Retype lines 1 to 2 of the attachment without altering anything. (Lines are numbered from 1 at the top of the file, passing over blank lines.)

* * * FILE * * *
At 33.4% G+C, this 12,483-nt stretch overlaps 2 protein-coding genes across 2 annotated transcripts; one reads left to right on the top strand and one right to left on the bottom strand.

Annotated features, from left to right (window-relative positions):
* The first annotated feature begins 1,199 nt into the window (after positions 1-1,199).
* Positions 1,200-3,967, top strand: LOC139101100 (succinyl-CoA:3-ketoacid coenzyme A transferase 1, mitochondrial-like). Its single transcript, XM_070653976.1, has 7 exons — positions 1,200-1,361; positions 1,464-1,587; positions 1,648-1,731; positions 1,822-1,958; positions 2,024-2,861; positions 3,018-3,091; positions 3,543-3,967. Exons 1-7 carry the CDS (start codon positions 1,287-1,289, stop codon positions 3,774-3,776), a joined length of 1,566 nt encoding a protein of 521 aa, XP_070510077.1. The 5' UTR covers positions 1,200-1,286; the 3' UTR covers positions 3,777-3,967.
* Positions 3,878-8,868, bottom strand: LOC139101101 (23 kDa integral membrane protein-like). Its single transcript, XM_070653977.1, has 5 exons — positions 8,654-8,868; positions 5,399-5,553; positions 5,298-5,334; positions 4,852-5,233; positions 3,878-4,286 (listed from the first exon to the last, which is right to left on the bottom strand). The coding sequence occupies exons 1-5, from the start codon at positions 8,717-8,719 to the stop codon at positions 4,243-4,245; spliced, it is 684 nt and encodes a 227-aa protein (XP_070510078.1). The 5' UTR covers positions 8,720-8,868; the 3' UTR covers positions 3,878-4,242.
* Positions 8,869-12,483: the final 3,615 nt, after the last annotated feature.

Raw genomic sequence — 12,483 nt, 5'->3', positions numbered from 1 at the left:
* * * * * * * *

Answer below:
At 33.4% G+C, this 12,483-nt stretch overlaps 2 protein-coding genes across 2 annotated transcripts; one reads left to right on the top strand and one right to left on the bottom strand.

Annotated features, from left to right (window-relative positions):